The repetition problem is one you can probably see in my writing here. I'll say something, then wonder if I've made it entirely clear, so add another clause, and then I'll take another look, and add another clause still, and end up with an incredibly complex sentence saying the thing four times over.

I have wondered if it's neurodiverse in nature, a problem with being unsure about understanding the way other people will parse and understand the sentence and trying to belt and braces a solution. I mentioned that to KT and she noted a friend of hers, both an author and possessed of an AS diagnosis, does have similar issues.

So basically the plan is I use the next three weeks to do a complete redraft taking into account what KT says, killing passive voice and repetition, retagging speech and adding in physical description where needed, then KT will go in and do a line edit. But first I rework chapters 1 and 2 as a prototype by Monday (I suspect it'll be by Friday).

I also had feedback from Julie Sondra Decker, one of the mentors who turned me down, which I wasn't expecting. Mostly overlapping with what KT said, but with some really good structural advice on my query. I even agreed with her reasons for turning me down (she doesn't read detective stuff).

Slightly nervously contemplating the new draft....
davidgillon: A pair of crutches, hanging from coat hooks, reflected in a mirror (Default)
So yesterday brought my Athenian odyssey to a close. My body was ready for it, I've pushed it rather further than it was really happy with, but there's always that element of reluctance to end a holiday (particularly when flying from mid-30s to 16C).

I checked out of the hotel about 10:30, waddled down to the Megaro Moussikis metro with bags on the chair (given a couple of kerb-cut-less corners), bought my 8 euro ticket to the airport and then had a 20-odd minute wait for a train going that far. I initially didn't think there was a wheelchair space (I'd worked out they were the first and last carriages, but not all trains had them marked, and the airport service was one of them), but then realised I was sitting next to it, it just  happened to have had most of the wheelchair symbol scuffed away. I'm not sure the three tourists standing in it realised what they were doing, but it would have been a faff to access, so I just stayed where I was.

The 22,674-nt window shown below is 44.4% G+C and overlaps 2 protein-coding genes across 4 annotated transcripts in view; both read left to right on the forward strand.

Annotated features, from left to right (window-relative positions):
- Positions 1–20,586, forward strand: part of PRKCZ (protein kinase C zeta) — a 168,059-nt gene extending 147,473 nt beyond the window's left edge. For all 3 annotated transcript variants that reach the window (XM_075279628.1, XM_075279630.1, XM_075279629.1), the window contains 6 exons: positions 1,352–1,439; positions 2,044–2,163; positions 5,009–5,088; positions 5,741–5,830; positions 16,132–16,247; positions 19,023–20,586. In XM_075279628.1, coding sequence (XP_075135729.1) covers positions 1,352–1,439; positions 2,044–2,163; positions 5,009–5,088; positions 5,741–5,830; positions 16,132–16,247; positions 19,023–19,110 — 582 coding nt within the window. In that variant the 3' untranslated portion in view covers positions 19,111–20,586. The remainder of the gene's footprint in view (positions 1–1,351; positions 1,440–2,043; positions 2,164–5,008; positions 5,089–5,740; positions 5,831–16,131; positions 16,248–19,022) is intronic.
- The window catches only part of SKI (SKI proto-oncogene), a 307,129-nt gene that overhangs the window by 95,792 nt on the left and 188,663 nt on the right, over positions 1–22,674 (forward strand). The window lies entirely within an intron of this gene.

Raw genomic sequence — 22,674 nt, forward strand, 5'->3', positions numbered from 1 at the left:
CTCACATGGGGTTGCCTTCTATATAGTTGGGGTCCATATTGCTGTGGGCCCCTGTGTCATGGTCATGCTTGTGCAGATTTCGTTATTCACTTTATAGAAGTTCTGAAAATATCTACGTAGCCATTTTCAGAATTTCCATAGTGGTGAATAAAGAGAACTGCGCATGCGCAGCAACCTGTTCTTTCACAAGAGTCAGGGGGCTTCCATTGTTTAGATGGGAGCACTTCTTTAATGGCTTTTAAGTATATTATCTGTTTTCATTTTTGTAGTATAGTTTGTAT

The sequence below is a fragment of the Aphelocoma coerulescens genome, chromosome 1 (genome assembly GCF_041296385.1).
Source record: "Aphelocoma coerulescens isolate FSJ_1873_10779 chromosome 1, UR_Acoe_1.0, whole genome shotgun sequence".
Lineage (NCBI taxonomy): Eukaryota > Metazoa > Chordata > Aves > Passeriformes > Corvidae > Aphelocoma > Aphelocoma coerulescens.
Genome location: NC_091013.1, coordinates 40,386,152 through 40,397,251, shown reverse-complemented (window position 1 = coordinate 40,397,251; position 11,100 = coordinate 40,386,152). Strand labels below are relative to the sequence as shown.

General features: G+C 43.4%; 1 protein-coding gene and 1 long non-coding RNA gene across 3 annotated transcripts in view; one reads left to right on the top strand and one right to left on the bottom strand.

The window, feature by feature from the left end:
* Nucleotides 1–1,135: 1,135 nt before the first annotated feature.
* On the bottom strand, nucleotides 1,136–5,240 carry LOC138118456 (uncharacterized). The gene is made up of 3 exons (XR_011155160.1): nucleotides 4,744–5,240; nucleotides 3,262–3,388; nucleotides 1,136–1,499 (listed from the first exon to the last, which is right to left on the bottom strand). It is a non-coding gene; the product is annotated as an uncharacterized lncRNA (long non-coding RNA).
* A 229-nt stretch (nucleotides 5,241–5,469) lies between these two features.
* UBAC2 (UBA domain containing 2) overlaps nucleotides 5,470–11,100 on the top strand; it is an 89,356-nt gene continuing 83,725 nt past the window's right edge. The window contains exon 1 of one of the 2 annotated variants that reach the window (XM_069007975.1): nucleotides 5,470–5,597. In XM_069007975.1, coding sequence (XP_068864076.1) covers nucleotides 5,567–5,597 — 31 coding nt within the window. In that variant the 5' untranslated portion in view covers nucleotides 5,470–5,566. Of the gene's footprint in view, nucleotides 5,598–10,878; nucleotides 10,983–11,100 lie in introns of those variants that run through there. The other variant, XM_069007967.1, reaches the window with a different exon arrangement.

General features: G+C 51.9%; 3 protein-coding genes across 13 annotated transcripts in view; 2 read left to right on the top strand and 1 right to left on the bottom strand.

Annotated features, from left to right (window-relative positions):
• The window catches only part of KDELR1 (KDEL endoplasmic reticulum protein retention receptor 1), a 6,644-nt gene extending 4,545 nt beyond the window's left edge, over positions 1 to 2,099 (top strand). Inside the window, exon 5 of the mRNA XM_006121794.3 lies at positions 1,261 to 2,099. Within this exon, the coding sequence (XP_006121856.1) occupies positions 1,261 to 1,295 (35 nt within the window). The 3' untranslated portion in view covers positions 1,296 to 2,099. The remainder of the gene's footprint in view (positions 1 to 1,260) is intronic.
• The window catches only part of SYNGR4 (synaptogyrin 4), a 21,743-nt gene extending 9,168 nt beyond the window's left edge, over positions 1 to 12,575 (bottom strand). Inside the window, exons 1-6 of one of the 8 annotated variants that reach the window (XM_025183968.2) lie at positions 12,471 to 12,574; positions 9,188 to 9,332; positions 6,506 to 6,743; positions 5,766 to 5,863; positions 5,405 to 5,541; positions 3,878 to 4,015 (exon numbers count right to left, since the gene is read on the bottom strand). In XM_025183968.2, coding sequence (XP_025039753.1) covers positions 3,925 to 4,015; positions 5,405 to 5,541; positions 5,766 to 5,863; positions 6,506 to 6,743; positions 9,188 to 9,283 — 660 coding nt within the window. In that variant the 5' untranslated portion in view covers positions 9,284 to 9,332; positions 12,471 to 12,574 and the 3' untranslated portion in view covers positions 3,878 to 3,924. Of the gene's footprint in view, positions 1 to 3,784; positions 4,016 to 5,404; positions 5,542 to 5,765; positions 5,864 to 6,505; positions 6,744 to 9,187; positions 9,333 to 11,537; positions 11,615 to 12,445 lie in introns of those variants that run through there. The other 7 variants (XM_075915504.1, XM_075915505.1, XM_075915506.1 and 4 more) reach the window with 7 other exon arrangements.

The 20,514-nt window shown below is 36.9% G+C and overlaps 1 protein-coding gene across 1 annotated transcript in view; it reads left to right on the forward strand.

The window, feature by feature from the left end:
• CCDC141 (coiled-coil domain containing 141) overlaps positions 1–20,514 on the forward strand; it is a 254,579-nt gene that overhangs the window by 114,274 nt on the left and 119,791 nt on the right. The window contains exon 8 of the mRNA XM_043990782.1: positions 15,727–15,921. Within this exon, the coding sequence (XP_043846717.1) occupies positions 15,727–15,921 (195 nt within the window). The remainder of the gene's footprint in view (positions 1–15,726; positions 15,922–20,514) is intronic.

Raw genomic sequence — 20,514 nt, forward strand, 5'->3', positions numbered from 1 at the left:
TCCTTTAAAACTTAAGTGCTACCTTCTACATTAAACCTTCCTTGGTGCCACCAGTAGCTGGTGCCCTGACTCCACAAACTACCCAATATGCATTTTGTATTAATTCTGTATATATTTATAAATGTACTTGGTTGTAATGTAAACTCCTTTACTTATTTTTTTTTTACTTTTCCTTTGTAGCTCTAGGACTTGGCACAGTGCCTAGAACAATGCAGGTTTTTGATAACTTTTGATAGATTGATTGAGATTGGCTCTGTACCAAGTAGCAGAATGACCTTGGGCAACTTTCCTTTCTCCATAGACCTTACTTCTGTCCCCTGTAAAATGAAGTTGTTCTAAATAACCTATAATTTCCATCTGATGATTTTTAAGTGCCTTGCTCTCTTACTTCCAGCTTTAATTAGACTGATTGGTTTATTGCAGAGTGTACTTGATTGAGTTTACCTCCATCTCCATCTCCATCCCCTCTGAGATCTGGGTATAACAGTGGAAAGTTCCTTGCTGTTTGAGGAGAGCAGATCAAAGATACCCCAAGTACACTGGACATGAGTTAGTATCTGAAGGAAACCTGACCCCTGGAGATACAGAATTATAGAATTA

I got to the airport just gone noon, unfortunately my flight wasn't til four, so I had time to waste, in fact Ryanair sent me away again the first time I tried to check my bag, but eventually I got myself checked in and again I was allowed to keep my own chair as far as the gate. Assistance turned up as scheduled and I got my first experience of boarding via an aisle chair - not a fan! (Mostly I was using assistance to avoid being trampled in the rush to board, technically I guess I could have walked aboard, but without sticks or crutches it was easier to take the ride, and no need to explain myself).

Straightforward flight back to the UK, the pilot kept putting the seatbelt sign on every half-hour but we never actually had any turbulence. Then assistance off at Stansted, which was interesting. I could have taken over once they got me off the ambulift, but with no idea where to go I let the guy pushing take charge, and he only had one speed, flat out. I'd assumed with the flight due to land about 6PM I'd be lucky to be on the Stansted Express before 7:15 at the earliest, he got me on the 6:15... (okay the flight landed half an hour early, but I was still last one off the aircraft). One slight complication when we managed to trap part of the ramp onto the train between wheel and pushrim, but fortunately it came free when I had him reverse. Then Stansted to Tottenham Hale to Stratford to Stratford International to Chatham, separate trains for each leg, longest gap between legs about 7 minutes, arranging assistance on the fly, and not a hitch - they only seem to screw things up if you give them time to! A last taxi-ride up the hill and that moment of relief when you realise the house is still standing.... (What? Doesn't everyone assume it'll have burnt down/blown up/blown away in their absense?)

And the wheee!? I checked my email before heading down for breakfast at the hotel, not assuming there would be anything there, and there was an email I wasn't expecting until later, and it wasn't the 'sorry, but' I'd conditioned myself to expect. It seems I'm through to the second round of Pitchwars, with author KT Hanna and editor Jami Nord helping me beat Graveyard Shift into better shape for attracting an agent's attention over the next couple of months (1500+ entries, 125 'mentees' going through, I ended up with two mentors as KT had two pitches she couldn't decide between, mine and another, so got a wild-card space for me with Jami co-mentoring, I've yet to hear their thoughts on what needs changing, though KT noted in one of the emails she loves the voice, but thinks it's too wordy in places).